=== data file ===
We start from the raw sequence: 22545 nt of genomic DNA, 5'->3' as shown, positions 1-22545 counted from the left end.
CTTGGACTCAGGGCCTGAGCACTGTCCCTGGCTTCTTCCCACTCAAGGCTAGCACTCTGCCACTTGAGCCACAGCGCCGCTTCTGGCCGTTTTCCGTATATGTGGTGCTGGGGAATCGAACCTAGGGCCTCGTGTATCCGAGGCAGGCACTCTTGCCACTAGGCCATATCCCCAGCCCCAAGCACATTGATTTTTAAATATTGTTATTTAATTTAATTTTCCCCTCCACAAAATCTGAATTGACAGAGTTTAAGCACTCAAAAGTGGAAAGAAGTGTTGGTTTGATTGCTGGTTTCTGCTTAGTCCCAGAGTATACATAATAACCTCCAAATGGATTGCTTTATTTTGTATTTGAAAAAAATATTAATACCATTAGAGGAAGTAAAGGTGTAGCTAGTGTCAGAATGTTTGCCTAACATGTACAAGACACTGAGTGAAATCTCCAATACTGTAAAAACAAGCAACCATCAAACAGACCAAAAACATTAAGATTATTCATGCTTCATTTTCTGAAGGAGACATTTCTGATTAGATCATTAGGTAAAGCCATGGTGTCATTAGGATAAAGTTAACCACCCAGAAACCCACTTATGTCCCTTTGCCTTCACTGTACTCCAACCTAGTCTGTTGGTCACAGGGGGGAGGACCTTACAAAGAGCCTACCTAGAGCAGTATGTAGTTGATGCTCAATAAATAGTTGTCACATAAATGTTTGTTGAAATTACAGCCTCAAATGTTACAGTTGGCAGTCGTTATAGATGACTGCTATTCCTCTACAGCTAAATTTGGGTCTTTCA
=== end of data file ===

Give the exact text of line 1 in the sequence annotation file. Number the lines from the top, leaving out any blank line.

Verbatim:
We start from the raw sequence: 22545 nt of genomic DNA, 5'->3' as shown, positions 1-22545 counted from the left end.